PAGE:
Mannatech Inc., a multilevel/network marketer of dietary supplements, has agreed to pay $4 million in restitution to Texas customers in a settlement with the Texas Attorney General. The company and its former CEO Samuel L. Caster were accused of unlawfully marketing products from 2002 to 2006 by exaggerating their health benefits. In addition to the $4 million, the company will pay $2 million to cover fees and expenses of Texas regulators, and Caster will pay a $1 million civil penalty and is prevented from serving as an employee of Mannatech for the next five years.
Mannatech’s marketing materials falsely claimed that its supplements could cure and treat down syndrome, cystic fibrosis, cancer and other serious illnesses. Under state and federal law, drug manufacturers cannot claim their products cure, treat, mitigate or prevent illness unless the product has been approved by the U.S. Food and Drug Administration as a drug. The state also cited Mannatech for encouraging product testimonials that exaggerated the products’ healing effects. The company reportedly used misleading “before and after” photos that deceived consumers.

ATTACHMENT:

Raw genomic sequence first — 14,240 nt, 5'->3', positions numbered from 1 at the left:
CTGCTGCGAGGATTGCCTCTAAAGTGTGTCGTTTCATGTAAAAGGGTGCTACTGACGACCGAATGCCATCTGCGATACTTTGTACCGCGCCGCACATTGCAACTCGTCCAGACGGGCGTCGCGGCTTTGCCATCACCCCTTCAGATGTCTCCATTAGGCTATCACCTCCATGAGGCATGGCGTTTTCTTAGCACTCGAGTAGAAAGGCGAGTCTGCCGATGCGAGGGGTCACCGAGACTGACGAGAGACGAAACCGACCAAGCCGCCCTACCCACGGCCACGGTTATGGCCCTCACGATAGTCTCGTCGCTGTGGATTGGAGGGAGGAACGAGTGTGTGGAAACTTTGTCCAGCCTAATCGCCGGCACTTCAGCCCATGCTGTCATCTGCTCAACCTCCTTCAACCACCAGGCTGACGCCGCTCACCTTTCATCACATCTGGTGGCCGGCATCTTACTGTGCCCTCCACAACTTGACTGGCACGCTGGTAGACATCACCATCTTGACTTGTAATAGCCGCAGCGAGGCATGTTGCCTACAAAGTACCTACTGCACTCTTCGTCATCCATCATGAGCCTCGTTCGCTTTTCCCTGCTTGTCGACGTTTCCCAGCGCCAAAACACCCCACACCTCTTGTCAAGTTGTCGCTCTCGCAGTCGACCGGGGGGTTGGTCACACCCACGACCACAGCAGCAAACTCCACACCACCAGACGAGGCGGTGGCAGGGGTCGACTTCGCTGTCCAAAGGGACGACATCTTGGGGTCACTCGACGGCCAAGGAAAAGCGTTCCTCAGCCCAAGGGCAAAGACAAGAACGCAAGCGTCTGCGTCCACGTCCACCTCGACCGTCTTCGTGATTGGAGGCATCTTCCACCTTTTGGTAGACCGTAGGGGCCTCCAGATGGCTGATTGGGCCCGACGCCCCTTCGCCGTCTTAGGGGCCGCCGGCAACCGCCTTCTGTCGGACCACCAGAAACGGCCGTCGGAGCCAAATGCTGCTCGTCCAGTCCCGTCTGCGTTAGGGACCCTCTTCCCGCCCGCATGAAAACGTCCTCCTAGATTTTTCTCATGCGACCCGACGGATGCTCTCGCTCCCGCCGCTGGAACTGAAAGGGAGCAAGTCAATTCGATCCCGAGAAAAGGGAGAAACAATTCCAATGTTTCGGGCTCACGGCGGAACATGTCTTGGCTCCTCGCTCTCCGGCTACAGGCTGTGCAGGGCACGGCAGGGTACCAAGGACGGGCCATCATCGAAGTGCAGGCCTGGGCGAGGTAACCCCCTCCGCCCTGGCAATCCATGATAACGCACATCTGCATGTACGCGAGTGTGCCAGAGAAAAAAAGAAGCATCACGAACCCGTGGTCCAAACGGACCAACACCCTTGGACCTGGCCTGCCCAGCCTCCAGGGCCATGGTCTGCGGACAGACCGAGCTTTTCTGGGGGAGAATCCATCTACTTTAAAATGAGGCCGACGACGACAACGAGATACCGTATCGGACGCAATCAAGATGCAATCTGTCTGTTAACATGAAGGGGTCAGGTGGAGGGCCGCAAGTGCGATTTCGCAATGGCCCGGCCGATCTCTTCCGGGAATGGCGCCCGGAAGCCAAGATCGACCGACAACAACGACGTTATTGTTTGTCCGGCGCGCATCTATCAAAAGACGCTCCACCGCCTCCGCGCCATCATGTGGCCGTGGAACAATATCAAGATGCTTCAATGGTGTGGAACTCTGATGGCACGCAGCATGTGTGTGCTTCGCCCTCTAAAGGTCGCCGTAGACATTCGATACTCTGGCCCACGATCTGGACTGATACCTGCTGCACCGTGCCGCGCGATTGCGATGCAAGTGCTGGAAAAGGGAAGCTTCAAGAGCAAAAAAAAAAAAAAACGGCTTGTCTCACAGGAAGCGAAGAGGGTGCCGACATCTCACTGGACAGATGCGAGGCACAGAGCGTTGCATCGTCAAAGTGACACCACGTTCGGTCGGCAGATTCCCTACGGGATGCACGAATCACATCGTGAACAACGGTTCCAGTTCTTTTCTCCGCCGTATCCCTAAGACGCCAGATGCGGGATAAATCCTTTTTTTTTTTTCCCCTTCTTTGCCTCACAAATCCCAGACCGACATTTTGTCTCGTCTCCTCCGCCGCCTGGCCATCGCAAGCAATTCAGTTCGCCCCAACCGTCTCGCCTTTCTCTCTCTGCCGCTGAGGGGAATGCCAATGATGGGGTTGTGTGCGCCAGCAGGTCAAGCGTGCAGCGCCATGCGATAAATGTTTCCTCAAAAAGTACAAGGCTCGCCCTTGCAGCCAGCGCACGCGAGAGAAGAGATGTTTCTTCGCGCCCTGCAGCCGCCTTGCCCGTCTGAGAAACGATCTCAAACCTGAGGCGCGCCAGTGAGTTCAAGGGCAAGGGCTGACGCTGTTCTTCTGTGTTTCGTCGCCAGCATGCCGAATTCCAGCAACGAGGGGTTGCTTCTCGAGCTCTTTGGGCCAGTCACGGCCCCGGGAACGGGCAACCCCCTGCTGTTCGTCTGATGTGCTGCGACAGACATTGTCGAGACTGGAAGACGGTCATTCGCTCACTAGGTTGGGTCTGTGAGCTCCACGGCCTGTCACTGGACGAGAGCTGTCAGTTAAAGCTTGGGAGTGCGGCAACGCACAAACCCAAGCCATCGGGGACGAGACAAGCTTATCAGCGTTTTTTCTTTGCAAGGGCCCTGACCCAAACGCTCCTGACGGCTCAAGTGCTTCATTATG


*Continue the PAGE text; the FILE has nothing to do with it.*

The Texas Attorney General commented on the civil action in a press release. “Texans will not tolerate illegal marketing schemes that prey upon the sick and unsuspecting. These deceptive practices posed a health risk to seriously ill consumers who may forgo traditional medical attention because of the company’s false claims. Today’s agreements put an end to Mannatech’s deceptive marketing practices in Texas.”
Mannatech detailed “significant changes” to its operating practices in a press release. Those changes include the expansion of its compliance department, banning the use of disease claims and implementing a six-month money back guarantee on all of its products.
Clearly, the government—be it federal or state—is increasingly cracking down on blatantly false supplement marketing claims. The claims only serve to tarnish the image of the all supplement companies and add to the misperception that this is a rogue, unregulated industry. News like this Mannatech story will always be bad for the industry, but it could be particularly harmful during tough economic times when consumers are being more careful than ever with their healthcare spending.